There’s a Republican-led proposal in the pipeline that threatens to rob more than 9 million low-income students of the opportunity to finance a college education, and the progressive political activists of Color of Change seek our help in defeating it. It’s common knowledge that higher education costs are skyrocketing, saddling recent grads with unprecedented debt. This new measure backed by conservatives will add insult injury by preventing access to educational enrichment – and overall cultural progress – to communities that need it most. Dig their official petition:

 “Black families across the U.S. are finding it harder to pay the rapidly-increasing costs of higher education, and now some members of Congress are trying to dramatically cut the Pell Grant program — a lifeline that makes college possible for more than 9 million low-income students each year.1

The Republican-led proposal would put educational access and advancement out of reach for millions of prospective Black students. $900 million in cuts would mean dumping 1 million students from the program within the next five years — half of whom could be kicked out before the end of this school year. The plan would also shrink the size of the award for many current recipients.2

The entire 2012 budget is under negotiation and Congress must vote by next Friday to avoid a potential government shut down. This debate is about funding priorities, and important programs like Pell will be cut unless enough members of Congress stand up to support education. Our elected officials should be working to expand opportunities for economic growth, not decimating higher education programs that help put low-income students and students of color in good jobs. Please call on members of the House of Representatives, where Republicans pose the biggest threat to Pell Grants, to vote down any attempts to cut or restrict the program:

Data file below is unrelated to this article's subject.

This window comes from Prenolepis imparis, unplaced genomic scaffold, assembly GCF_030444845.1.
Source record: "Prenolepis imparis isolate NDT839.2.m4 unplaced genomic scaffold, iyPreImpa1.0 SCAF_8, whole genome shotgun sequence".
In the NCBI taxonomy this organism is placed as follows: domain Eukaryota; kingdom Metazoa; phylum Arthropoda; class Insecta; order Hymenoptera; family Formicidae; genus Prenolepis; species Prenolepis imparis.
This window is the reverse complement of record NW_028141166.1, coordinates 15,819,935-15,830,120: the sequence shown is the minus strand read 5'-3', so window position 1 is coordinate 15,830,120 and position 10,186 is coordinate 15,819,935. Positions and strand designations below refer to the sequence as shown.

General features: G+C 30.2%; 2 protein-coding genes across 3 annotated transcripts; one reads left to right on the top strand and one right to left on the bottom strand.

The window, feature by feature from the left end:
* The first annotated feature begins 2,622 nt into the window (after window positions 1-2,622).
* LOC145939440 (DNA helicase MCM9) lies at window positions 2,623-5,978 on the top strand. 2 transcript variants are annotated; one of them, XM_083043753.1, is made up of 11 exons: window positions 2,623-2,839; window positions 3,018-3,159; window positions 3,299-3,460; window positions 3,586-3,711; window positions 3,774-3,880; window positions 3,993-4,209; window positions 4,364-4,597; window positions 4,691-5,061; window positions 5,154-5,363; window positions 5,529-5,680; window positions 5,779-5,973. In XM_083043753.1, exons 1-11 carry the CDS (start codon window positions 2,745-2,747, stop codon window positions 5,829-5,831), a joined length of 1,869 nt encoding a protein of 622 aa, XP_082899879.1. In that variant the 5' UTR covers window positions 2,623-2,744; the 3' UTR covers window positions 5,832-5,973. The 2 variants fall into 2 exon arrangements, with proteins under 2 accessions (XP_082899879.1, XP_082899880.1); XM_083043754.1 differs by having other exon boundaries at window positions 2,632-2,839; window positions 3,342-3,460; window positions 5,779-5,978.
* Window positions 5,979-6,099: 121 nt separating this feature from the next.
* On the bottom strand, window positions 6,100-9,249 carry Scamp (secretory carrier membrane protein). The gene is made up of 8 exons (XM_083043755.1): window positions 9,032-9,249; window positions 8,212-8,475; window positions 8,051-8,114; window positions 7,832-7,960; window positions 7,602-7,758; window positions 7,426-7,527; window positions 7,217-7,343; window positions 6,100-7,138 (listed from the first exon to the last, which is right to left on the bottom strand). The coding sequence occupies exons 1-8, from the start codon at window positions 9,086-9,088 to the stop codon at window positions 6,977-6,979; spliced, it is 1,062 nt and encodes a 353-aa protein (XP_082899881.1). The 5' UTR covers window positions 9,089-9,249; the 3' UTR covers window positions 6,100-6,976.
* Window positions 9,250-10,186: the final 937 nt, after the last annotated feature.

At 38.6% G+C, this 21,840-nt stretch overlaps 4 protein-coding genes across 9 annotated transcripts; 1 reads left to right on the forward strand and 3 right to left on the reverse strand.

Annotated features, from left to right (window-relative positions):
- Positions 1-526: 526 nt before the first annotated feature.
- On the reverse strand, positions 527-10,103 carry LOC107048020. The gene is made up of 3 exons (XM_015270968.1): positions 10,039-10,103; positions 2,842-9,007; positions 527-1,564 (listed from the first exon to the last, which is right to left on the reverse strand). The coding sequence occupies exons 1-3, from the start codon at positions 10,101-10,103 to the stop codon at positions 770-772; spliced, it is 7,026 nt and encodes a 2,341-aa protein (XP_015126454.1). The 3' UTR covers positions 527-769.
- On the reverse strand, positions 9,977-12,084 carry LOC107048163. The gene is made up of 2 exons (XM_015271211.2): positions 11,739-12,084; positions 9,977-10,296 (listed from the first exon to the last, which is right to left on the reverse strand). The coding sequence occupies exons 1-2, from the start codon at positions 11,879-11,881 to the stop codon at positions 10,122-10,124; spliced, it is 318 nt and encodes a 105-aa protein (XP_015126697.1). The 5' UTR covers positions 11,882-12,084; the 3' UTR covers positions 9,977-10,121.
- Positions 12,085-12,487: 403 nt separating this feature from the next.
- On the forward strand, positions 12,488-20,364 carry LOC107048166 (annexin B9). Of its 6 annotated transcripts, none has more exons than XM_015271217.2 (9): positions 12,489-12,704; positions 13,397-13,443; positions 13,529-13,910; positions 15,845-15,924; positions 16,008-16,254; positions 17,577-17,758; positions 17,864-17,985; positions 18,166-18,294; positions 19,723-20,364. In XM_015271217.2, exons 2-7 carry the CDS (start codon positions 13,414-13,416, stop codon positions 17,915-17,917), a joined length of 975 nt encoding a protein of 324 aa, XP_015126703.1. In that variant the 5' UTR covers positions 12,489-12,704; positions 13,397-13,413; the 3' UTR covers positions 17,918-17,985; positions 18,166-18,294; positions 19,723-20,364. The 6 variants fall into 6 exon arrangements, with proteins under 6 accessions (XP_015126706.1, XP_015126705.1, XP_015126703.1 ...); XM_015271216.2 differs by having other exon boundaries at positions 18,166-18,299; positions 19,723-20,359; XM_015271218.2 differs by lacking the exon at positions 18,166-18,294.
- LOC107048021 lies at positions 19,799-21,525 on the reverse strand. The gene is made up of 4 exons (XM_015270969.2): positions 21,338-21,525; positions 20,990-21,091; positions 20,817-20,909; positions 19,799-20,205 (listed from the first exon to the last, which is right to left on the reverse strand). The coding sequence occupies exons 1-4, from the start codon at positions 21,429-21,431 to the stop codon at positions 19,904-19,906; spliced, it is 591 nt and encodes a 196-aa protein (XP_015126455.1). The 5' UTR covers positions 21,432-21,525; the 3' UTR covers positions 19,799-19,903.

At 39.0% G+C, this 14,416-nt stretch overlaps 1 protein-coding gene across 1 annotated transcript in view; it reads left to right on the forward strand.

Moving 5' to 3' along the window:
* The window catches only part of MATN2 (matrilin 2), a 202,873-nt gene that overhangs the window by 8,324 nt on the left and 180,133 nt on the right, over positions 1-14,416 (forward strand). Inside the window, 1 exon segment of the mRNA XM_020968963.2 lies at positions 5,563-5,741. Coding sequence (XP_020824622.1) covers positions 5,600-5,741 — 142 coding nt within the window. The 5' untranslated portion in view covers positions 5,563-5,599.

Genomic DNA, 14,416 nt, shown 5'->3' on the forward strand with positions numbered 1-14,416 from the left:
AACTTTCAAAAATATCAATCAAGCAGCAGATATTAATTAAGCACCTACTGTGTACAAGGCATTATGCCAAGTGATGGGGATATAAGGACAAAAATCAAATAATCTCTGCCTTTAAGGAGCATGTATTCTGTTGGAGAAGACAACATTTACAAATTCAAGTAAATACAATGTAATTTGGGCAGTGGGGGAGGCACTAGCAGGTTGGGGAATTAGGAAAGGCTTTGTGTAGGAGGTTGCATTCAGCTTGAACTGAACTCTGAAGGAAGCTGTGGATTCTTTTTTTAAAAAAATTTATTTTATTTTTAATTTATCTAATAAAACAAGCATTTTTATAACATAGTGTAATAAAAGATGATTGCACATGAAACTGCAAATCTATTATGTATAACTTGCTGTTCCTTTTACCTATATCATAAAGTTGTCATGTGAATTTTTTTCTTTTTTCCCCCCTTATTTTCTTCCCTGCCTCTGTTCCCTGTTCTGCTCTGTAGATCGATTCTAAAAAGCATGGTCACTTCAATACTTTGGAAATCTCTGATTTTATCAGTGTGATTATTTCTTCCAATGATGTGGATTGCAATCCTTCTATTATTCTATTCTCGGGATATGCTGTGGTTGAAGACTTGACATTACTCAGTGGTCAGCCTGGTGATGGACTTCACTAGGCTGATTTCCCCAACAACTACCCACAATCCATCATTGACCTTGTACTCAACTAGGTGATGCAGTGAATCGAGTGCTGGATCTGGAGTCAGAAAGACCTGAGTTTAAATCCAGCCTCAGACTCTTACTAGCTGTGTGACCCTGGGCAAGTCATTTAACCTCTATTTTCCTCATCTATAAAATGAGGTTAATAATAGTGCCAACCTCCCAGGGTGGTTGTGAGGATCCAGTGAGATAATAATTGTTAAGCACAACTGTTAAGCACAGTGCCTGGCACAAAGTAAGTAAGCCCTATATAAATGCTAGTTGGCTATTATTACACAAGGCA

Tuition and fees at colleges and universities continue to skyrocket, increasing more than 400% since 1982 — more than 4 times the rate of inflation.3 Access to a good education dramatically increases a person’s chances for solid employment and pay. Young adults with a college degree are nearly 3 times more likely to be employed, and earn almost twice as much as those with just a high school diploma.

Defunding Pell Grants will hit Black and low-income students the hardest. Nearly half of Black undergraduates rely on Pell Grants to attend school, and families with incomes below $40,000 constitute 90% of awardees.4 Republicans have used racially-charged language as part of their attack on Pell. One Congressman called Pell “the welfare of the 21st century.”5

Of course, Pell isn’t welfare. In fact, the average grant size is much less likely to cover a sizable amount of college tuition costs than when the program began 40 years ago. Back then, Pell covered 100% of the average cost of tuition while today’s maximum Pell award generally covers one-third.6

Pell Grants are a cornerstone of our nation’s student aid program and greatly influence the makeup of our nation’s colleges and universities, providing much-needed racial and economic diversity within the overall student population. Tell Congress to fund higher education, and when you do, ask your friends and family to do the same.”

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